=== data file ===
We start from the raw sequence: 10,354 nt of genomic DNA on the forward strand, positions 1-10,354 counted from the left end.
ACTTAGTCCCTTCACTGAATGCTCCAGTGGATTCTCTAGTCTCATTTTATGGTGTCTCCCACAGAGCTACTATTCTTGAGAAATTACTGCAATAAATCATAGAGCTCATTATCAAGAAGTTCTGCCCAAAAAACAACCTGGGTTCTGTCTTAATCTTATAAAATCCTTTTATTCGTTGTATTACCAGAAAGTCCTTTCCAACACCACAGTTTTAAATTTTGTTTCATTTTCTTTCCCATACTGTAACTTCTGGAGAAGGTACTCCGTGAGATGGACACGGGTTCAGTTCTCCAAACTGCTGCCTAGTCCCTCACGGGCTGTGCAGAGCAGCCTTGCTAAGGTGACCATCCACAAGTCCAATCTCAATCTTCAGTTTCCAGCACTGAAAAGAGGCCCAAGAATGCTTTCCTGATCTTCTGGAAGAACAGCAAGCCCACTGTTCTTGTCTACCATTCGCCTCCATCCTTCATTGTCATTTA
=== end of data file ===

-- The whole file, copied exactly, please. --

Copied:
We start from the raw sequence: 10,354 nt of genomic DNA on the forward strand, positions 1-10,354 counted from the left end.
ACTTAGTCCCTTCACTGAATGCTCCAGTGGATTCTCTAGTCTCATTTTATGGTGTCTCCCACAGAGCTACTATTCTTGAGAAATTACTGCAATAAATCATAGAGCTCATTATCAAGAAGTTCTGCCCAAAAAACAACCTGGGTTCTGTCTTAATCTTATAAAATCCTTTTATTCGTTGTATTACCAGAAAGTCCTTTCCAACACCACAGTTTTAAATTTTGTTTCATTTTCTTTCCCATACTGTAACTTCTGGAGAAGGTACTCCGTGAGATGGACACGGGTTCAGTTCTCCAAACTGCTGCCTAGTCCCTCACGGGCTGTGCAGAGCAGCCTTGCTAAGGTGACCATCCACAAGTCCAATCTCAATCTTCAGTTTCCAGCACTGAAAAGAGGCCCAAGAATGCTTTCCTGATCTTCTGGAAGAACAGCAAGCCCACTGTTCTTGTCTACCATTCGCCTCCATCCTTCATTGTCATTTA